Holy the Firm: and is Holy the Firm in touch with metals and minerals?  With salts and earths?  Of course, and straight on up, till “up” ends by curving back.  Does something that touched something that touched Holy the Firm in touch with the Absolute at base seep into ground water, into grain; are islands rooted in it, and trees?  Of course.
    Scholarship has long distinguished between two strains of thought which proceed in the West from human knowledge of God.  In one, the ascetic’s metaphysic, the world is far from God.  Emanating from God, and linked to him by Christ, the world is yet infinitely other than God, furled away from him like the end of a long banner falling.  This notion makes, to my mind, a vertical line of the world, a great chain of burning.  The more accessible and universal view, held by Eckhart and by many peoples in various forms, is scarcely different from pantheism: that the world is immanation, that God is in the thing, and eternally present here, if nowhere else.  By these lights the world is flattened on a horizontal plane, singular, all here, crammed with heaven, and alone.  But I know that it is not alone, nor singular, nor all.  The notion of immanence needs a handle, and the two ideas themselves need a link, so that life can mean aught to the one, and Christ to the other.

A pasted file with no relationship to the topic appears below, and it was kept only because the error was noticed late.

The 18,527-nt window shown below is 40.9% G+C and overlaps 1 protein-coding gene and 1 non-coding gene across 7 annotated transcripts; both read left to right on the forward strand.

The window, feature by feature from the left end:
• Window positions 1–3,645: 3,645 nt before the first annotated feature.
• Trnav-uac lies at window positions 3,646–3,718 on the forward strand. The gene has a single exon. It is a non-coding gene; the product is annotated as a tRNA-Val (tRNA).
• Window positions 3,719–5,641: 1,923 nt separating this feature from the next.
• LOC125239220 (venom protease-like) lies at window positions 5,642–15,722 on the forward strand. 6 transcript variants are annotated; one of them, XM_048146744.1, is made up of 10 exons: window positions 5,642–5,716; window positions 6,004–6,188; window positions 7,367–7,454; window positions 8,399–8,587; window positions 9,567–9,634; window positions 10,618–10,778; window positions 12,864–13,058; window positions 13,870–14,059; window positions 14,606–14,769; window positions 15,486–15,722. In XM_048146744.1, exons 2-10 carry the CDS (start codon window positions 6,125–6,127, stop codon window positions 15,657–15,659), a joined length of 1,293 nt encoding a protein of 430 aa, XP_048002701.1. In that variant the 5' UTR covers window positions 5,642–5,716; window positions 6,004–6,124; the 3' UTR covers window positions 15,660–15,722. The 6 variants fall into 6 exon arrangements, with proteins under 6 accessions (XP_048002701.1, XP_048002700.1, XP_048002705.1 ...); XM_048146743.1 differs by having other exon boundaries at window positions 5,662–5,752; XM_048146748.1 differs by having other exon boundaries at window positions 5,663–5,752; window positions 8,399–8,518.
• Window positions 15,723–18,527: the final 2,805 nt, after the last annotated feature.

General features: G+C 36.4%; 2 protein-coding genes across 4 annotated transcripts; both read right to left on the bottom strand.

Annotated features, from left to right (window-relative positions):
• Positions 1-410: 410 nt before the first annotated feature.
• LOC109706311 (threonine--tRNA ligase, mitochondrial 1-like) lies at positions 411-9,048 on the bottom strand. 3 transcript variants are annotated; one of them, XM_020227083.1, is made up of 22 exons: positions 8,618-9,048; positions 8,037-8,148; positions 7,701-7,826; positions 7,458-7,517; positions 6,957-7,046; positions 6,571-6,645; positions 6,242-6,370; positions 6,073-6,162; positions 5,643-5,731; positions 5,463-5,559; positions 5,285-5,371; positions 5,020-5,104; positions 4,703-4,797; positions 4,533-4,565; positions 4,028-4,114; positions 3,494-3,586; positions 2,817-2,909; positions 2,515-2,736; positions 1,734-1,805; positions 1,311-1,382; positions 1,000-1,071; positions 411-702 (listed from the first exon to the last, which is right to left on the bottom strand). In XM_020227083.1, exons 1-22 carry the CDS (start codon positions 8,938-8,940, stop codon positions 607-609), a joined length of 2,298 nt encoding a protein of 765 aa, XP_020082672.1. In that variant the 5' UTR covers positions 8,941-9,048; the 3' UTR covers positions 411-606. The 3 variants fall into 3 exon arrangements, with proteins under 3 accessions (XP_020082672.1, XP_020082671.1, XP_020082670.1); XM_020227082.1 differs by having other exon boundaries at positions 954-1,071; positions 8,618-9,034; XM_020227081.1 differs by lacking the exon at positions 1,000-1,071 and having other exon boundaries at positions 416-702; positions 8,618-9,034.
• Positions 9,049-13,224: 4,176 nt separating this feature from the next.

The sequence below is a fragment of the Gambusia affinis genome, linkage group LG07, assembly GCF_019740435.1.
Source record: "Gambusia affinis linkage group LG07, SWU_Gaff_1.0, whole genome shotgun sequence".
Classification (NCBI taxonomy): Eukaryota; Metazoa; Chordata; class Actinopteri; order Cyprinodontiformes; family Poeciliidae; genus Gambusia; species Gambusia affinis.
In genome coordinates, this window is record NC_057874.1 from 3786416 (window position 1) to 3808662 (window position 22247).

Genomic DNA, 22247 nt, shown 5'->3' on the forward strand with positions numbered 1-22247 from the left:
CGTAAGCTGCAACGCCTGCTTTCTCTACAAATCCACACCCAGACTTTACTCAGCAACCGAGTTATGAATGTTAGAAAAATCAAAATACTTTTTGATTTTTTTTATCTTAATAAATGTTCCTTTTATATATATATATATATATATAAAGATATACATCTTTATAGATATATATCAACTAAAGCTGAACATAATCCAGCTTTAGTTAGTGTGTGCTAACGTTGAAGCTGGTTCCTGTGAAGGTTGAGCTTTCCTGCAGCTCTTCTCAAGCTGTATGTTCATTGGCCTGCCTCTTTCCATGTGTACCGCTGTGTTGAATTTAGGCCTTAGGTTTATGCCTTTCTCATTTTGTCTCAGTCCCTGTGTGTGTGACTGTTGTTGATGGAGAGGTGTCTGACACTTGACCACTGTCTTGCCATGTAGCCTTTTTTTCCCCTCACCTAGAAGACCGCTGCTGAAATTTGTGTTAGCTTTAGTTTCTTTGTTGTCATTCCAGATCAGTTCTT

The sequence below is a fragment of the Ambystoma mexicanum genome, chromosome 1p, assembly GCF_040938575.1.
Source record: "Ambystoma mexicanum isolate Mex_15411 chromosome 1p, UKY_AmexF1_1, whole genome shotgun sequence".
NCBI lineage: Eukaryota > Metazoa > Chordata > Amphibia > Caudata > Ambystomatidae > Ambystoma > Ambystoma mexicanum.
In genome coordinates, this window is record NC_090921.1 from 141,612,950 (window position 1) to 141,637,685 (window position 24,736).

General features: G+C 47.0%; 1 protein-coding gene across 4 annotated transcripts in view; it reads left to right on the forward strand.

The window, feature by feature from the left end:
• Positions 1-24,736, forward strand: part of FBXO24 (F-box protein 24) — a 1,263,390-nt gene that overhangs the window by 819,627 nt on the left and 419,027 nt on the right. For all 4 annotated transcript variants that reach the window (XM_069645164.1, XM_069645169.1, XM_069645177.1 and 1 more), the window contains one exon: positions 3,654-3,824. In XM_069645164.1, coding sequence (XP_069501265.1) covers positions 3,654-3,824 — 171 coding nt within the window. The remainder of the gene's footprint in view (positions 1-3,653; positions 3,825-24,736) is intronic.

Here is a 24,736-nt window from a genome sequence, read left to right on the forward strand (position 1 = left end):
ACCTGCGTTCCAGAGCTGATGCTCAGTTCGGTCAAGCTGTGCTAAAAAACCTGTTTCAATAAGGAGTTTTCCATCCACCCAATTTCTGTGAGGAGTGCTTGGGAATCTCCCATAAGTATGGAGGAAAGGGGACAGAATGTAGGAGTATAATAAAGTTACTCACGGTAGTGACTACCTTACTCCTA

For to immanence, to the heart, Christ is redundant and all things are one.  To emanance, to the mind, Christ touches only the top, skims off only the top, as it were, the souls of men, the wheat grains whole, and lets the chaff fall where?  To the world flat and patently unredeemed; to the entire rest of the universe, which is irrelevant and nonparticipant; to time and matter unreal, and so unknowable, an illusory, absurd, accidental, and overelaborate stage.
    But if Holy the Firm is “underneath salts,” if Holy the Firm is matter at its dullest, Aristotle’s materia prima, absolute zero, and since Holy the Firm is in touch with the Absolute at base, then the circle is unbroken.  And it is.  Thought advances, and the world creates itself, by the gradual positing of, and belief in, a series of bright ideas.  Time and space are in touch with the Absolute at base.  Eternity sockets twice into time and space curves, bound and bound by idea.  Matter and spirit are of a piece but distinguishable; God has a stake guaranteed in all the world.  And the universe is real and not a dream, not a manufacture of the senses; subject may know object, knowedge may proceed, and Holy the Firm is in short the philosopher’s stone.

    These are only ideas, by the single handful.  Lines, lines, and their infinite points!  Hold hands and crack the whip, and yank the Absolute out of there and into the light, God pale and astounded, spraying a spiral of salts and earths, God footloose and flung.  And cry down the line to his passing white ear, “Old Sir!  Do you hold space from buckling by a finger in its hole?  O Old!  Where is your other hand?”  His right hand is clenching, calm, round the exploding left hand of Holy the Firm.

— Annie Dillard, Holy the Firm, Harper & Row 1977, reissued by Harper Perennial Library in 1988 as a paperback, pp. 68-71.